Welcome to the brainbelt,” declares “The Smartest Places On Earth: Why Rustbelts Are the Emerging Hotspots of Global Innovation” (published by Public Affairs books). Now that brainpower has replaced muscle-power as the basis of prosperity in an ever-more-competitive global economy, the key factor for success is "the sharing of knowledge." Longlisted for the Financial Times/McKinsey Business Book of the Year Award, “Smartest Places” is receiving well-deserved attention among corporate leaders and financial strategists – and it ought to be required reading for every would-be policymaker.

The era of “making things smart” has replaced the era of “making things cheap” – meaning that industries no longer face a “race to the bottom” of competing on costs but a “race to the top” of competing on creativity. Knowledge-intensive industries, and the innovation ecosystems that generate them, create the “Smartest Places” that combine hotspot hustle and cutting-edge cool.





Those optimistic themes may sound unusual to election-year audiences in struggling regions, which are easy prey for demagogues manipulating populist fears. Yet those ideas are certainly familiar to readers at the World Bank Group, where teams working on innovation, entrepreneurship and competitiveness have long helped their clients shape innovation ecosystems through well-targeted policy interventions that strengthen growth and job creation.

“Smartest Places,” it strikes me, reads like an evidence-filled validation of the Bank Group’s recent research on “Competitive Cities for Jobs and Growth.” That report, published last year, offers policymakers (especially at the city and metropolitan levels) an array of practical and proven steps that can help jump-start job creation by spurring productivity growth.

Olympic-sized ambition: Halt the Games' economic excess by building a permanent site for the Olympics — in Greece, their historic home

Christopher Colford's picture

Build it well, build it wisely, and build it only once — How investing to create a permanent site for the Olympic Games, ideally in their historic home of Greece, could reduce waste, deliver economic stimulus, and avoid "white elephant" monuments to extravagance.


The jeering of angry taxpayers and frustrated favela-dwellers may drown out some of the cheering of sports enthusiasts this weekend, as the 2016 Olympic Games begin in Rio de Janeiro. The government of Brazil and local officials in Rio have certainly done their best to stage the Games successfully, addressing a range of challenges that include the Zika virus outbreak, the doping scandal among athletes and the country’s prolonged economic slump and political traumas. Yet an enduring scandal in international finance — the chronic design flaw in the way that the Games are planned for and paid for — has again imposed an enormous economic burden on the Olympic host city. Struggling economies can ill afford the extravagance of repeatedly building use-once-throw-away sports facilities.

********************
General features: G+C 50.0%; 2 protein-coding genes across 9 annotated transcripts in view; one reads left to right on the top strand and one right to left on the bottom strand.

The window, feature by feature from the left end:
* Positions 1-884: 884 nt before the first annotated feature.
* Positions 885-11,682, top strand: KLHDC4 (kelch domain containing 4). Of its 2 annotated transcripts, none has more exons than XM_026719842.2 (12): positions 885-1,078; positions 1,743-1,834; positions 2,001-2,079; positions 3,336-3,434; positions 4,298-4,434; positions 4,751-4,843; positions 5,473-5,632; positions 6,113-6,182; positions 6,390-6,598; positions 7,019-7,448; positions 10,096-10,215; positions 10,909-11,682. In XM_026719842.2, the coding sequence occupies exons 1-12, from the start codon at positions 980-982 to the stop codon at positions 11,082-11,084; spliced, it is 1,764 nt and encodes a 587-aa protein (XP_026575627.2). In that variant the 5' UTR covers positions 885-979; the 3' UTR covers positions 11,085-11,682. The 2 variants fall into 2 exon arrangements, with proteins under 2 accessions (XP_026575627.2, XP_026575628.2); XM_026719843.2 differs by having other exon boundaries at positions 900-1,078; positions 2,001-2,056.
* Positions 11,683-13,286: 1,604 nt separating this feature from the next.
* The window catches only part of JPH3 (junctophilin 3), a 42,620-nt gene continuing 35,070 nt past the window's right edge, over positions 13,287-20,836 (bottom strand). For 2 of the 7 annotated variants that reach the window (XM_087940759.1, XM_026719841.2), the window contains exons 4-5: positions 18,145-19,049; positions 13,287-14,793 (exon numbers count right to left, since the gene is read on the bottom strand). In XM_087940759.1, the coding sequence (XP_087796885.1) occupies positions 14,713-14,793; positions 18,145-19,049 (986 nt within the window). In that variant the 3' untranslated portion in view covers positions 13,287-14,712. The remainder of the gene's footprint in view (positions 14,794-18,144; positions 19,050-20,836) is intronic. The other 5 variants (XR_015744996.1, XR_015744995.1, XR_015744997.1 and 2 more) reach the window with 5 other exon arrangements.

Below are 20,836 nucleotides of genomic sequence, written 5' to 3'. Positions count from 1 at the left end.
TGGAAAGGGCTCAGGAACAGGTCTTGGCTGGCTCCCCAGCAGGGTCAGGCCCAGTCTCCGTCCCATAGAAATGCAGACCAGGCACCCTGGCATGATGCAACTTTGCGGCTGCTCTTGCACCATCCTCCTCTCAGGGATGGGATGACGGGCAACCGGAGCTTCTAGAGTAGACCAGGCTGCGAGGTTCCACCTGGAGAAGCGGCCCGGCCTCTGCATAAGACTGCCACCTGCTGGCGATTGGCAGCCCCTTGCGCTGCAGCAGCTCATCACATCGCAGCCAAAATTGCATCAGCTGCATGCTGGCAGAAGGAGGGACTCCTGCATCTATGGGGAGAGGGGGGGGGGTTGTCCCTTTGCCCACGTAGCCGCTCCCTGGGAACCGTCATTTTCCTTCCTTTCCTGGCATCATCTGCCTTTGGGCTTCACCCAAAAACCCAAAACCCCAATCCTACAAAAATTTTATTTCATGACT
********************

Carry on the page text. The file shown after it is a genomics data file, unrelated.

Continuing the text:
It was surely startling to see the deep degree of scorn and sarcasm with which many workaday Brazilians, who are now enduring a deep economic downturn, hurled derision at the arrival of the Olympic torch in Rio this week. They evidently saw that Olympic arrival ceremony as a symbol, not just of athletic ambition, but of financial folly.

The anxieties that Brazil has endured on the road to Rio 2016 should underscore a longer-term, Olympic-sized concern: Mismanagement by the Games' promoters has now been thoroughly documented, underscoring the abusive way that the International Olympic Committee (IOC) and the global sports-industrial complex have habitually foisted reckless costs on the taxpayers of hapless host cities.

By goading Olympic-wannabe cities to make ever-more-extravagant financial commitments – stoking their dreams of a media moment of purchased publicity – the mega-event industry has helped shatter the finances of one host city after another. No wonder that so many cities are now shunning the IOC’s bidding process, dreading the deadweight losses that are almost certain to burden any Olympic host.

Welcome as the IOC’s recent “Olympic Agenda 2020” reform proposals may be, it’s long past time to rein in the financial excesses of mega-event promoters. With a claque of financiers and flacks who are ready to manipulate the gullibility of the would-be hosts, the Olympic spirit has fallen victim to the self-interest of construction firms, property developers and publicists who seek to profit from host cities’ overspending.

An invaluable book documenting this Olympic-scale threat – discussed in detail at a World Bank’s InfoShop book-and-author seminar in June 2015 – should be top-of-mind for Olympics-watchers this week, as Rio de Janeiro enjoys its moment in the spotlight. “Circus Maximus: The Economic Gamble Behind Hosting the Olympics and the World Cup” — by Andrew Zimbalist, a professor of economics at Smith College — can help other cities avoid an impulsive rush for momentary Olympic notoriety. A video of Zimbalist’s InfoShop presentation is archived at http://web.worldbank.org/WBSITE/EXTERNAL/PUBLICATION/INFOSHOP1/0,,contentMDK:20289125~pagePK:162350~piPK:165575~theSitePK:225714,00.html